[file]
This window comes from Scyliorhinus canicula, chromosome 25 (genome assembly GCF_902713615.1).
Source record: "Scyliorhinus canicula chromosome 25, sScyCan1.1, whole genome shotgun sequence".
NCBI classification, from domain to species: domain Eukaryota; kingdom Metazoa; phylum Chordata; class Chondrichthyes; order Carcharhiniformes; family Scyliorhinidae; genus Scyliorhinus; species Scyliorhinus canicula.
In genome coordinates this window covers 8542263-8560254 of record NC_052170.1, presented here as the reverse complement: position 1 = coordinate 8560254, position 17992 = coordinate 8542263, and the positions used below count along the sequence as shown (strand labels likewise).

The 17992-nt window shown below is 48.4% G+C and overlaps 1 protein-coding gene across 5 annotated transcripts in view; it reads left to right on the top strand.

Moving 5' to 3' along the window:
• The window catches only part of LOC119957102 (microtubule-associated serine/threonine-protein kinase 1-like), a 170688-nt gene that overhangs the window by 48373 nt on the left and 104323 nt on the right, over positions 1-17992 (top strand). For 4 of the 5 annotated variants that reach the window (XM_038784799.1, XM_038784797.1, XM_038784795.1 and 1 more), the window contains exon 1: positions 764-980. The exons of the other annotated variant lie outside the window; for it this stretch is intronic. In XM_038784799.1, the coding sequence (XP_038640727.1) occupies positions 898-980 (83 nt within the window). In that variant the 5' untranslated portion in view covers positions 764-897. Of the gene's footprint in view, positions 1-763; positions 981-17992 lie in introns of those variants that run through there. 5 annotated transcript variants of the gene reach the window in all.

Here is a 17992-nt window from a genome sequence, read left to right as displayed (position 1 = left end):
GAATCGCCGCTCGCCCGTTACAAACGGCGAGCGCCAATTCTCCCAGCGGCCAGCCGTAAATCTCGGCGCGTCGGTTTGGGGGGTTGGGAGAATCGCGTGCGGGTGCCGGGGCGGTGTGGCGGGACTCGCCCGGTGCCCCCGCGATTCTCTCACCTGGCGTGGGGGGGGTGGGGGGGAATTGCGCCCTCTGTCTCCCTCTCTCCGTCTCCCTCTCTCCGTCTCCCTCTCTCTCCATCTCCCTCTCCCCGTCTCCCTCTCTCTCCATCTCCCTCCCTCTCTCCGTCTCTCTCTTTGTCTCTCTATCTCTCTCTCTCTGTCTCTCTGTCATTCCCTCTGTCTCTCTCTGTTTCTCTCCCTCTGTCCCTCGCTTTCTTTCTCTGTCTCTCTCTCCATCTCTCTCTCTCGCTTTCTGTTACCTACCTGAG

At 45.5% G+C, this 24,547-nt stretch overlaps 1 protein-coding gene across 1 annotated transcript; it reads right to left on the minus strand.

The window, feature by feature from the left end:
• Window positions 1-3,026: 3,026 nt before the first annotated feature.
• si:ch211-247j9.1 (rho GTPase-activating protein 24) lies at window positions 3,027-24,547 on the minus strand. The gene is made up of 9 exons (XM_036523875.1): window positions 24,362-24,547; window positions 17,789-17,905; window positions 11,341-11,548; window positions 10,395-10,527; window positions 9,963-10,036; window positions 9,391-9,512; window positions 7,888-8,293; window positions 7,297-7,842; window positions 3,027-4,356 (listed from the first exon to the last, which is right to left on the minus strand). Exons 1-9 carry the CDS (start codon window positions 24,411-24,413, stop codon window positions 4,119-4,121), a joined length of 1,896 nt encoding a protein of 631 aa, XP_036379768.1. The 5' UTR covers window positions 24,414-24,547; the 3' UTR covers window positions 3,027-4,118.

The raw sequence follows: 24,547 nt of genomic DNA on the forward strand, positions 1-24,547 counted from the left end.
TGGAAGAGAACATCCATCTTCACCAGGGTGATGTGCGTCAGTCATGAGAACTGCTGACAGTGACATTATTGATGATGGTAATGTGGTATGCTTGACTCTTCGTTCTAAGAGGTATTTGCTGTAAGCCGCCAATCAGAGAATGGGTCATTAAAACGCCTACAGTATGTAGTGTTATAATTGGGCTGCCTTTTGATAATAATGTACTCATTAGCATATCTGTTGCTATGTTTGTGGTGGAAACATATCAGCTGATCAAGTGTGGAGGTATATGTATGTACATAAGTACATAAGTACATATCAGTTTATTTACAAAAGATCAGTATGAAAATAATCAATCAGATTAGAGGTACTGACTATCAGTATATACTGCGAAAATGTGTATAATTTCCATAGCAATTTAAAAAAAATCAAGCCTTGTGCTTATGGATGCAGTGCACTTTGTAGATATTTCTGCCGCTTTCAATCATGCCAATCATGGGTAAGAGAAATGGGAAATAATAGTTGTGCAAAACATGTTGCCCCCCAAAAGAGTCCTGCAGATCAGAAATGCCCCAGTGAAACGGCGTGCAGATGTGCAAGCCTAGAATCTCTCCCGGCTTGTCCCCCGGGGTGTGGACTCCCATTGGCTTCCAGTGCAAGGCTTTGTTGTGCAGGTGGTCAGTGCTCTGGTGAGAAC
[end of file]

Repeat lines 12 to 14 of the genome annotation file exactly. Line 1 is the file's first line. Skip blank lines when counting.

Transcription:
• Window positions 1-3,026: 3,026 nt before the first annotated feature.
• si:ch211-247j9.1 (rho GTPase-activating protein 24) lies at window positions 3,027-24,547 on the minus strand. The gene is made up of 9 exons (XM_036523875.1): window positions 24,362-24,547; window positions 17,789-17,905; window positions 11,341-11,548; window positions 10,395-10,527; window positions 9,963-10,036; window positions 9,391-9,512; window positions 7,888-8,293; window positions 7,297-7,842; window positions 3,027-4,356 (listed from the first exon to the last, which is right to left on the minus strand). Exons 1-9 carry the CDS (start codon window positions 24,411-24,413, stop codon window positions 4,119-4,121), a joined length of 1,896 nt encoding a protein of 631 aa, XP_036379768.1. The 5' UTR covers window positions 24,414-24,547; the 3' UTR covers window positions 3,027-4,118.

The raw sequence follows: 24,547 nt of genomic DNA on the forward strand, positions 1-24,547 counted from the left end.